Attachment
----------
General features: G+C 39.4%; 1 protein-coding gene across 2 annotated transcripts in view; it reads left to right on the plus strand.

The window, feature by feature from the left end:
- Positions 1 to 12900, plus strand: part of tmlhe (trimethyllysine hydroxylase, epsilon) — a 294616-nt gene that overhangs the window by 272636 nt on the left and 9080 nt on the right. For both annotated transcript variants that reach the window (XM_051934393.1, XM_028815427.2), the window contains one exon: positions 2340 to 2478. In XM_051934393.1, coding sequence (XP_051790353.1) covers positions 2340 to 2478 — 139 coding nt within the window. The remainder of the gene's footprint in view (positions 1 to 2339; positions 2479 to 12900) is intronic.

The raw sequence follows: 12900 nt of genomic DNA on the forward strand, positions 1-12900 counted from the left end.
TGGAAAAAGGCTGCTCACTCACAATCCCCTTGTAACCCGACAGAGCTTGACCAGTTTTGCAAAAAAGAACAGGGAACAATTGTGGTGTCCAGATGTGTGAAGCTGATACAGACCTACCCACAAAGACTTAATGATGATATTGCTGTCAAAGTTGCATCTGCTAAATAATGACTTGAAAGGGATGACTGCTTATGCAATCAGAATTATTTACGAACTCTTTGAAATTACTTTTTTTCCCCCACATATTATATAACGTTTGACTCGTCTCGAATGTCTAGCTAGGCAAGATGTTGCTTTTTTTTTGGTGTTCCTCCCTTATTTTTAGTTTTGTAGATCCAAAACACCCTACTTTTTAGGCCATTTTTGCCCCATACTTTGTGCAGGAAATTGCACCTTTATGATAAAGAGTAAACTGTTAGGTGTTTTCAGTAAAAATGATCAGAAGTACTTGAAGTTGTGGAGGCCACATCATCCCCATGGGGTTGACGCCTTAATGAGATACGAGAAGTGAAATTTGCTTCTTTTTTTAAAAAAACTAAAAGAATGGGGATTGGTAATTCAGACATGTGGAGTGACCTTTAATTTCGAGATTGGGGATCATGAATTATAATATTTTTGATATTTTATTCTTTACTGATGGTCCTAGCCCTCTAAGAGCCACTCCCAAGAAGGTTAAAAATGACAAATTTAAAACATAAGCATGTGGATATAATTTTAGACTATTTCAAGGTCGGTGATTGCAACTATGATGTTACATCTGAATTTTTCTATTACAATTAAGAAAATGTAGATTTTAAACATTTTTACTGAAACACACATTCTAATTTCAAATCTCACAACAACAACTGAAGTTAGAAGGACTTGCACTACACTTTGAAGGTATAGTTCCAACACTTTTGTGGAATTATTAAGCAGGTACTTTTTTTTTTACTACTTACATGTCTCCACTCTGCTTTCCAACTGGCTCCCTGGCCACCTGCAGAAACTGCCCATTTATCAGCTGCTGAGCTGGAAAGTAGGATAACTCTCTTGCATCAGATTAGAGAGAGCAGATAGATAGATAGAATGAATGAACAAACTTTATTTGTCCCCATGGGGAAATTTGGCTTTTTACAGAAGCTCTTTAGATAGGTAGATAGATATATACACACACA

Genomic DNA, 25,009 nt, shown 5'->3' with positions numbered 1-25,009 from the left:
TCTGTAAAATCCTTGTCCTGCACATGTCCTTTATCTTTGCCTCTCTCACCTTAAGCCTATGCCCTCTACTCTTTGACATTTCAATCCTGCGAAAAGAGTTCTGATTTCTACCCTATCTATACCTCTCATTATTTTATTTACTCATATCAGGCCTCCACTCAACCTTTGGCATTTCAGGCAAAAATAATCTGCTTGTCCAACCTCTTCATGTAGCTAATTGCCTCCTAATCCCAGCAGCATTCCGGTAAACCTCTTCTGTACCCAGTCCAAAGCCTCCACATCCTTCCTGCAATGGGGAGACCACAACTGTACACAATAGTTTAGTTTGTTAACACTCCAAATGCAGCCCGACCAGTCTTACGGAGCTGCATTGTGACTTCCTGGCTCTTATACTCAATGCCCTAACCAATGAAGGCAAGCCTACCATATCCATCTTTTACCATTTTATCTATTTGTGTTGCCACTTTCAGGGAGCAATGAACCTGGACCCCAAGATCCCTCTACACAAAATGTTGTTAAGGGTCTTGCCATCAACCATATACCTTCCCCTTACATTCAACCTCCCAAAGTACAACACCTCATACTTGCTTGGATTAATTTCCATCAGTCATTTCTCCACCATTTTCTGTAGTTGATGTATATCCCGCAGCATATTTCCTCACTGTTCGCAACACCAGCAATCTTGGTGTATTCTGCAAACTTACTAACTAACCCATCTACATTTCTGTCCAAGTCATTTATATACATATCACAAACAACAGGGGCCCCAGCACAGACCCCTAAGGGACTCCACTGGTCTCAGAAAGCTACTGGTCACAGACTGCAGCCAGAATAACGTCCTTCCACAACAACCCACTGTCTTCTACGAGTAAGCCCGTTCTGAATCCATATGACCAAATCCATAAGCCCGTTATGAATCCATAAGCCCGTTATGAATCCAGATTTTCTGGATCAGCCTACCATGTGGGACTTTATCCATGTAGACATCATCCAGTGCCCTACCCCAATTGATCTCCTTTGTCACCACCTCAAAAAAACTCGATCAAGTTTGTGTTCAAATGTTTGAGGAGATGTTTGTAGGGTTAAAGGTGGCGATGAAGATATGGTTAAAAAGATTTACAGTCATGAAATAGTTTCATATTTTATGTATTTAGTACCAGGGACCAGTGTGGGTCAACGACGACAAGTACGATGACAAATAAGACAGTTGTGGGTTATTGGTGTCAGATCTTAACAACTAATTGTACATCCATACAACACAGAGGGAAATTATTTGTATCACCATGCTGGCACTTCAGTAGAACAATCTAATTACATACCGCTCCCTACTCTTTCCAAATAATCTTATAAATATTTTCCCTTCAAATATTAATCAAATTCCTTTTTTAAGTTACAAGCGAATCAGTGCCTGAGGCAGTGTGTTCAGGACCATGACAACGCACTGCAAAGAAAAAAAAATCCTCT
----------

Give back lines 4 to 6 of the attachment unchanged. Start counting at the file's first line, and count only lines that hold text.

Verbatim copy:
The raw sequence follows: 12900 nt of genomic DNA on the forward strand, positions 1-12900 counted from the left end.
TGGAAAAAGGCTGCTCACTCACAATCCCCTTGTAACCCGACAGAGCTTGACCAGTTTTGCAAAAAAGAACAGGGAACAATTGTGGTGTCCAGATGTGTGAAGCTGATACAGACCTACCCACAAAGACTTAATGATGATATTGCTGTCAAAGTTGCATCTGCTAAATAATGACTTGAAAGGGATGACTGCTTATGCAATCAGAATTATTTACGAACTCTTTGAAATTACTTTTTTTCCCCCACATATTATATAACGTTTGACTCGTCTCGAATGTCTAGCTAGGCAAGATGTTGCTTTTTTTTTGGTGTTCCTCCCTTATTTTTAGTTTTGTAGATCCAAAACACCCTACTTTTTAGGCCATTTTTGCCCCATACTTTGTGCAGGAAATTGCACCTTTATGATAAAGAGTAAACTGTTAGGTGTTTTCAGTAAAAATGATCAGAAGTACTTGAAGTTGTGGAGGCCACATCATCCCCATGGGGTTGACGCCTTAATGAGATACGAGAAGTGAAATTTGCTTCTTTTTTTAAAAAAACTAAAAGAATGGGGATTGGTAATTCAGACATGTGGAGTGACCTTTAATTTCGAGATTGGGGATCATGAATTATAATATTTTTGATATTTTATTCTTTACTGATGGTCCTAGCCCTCTAAGAGCCACTCCCAAGAAGGTTAAAAATGACAAATTTAAAACATAAGCATGTGGATATAATTTTAGACTATTTCAAGGTCGGTGATTGCAACTATGATGTTACATCTGAATTTTTCTATTACAATTAAGAAAATGTAGATTTTAAACATTTTTACTGAAACACACATTCTAATTTCAAATCTCACAACAACAACTGAAGTTAGAAGGACTTGCACTACACTTTGAAGGTATAGTTCCAACACTTTTGTGGAATTATTAAGCAGGTACTTTTTTTTTTACTACTTACATGTCTCCACTCTGCTTTCCAACTGGCTCCCTGGCCACCTGCAGAAACTGCCCATTTATCAGCTGCTGAGCTGGAAAGTAGGATAACTCTCTTGCATCAGATTAGAGAGAGCAGATAGATAGATAGAATGAATGAACAAACTTTATTTGTCCCCATGGGGAAATTTGGCTTTTTACAGAAGCTCTTTAGATAGGTAGATAGATATATACACACACA

Genomic DNA, 25,009 nt, shown 5'->3' with positions numbered 1-25,009 from the left: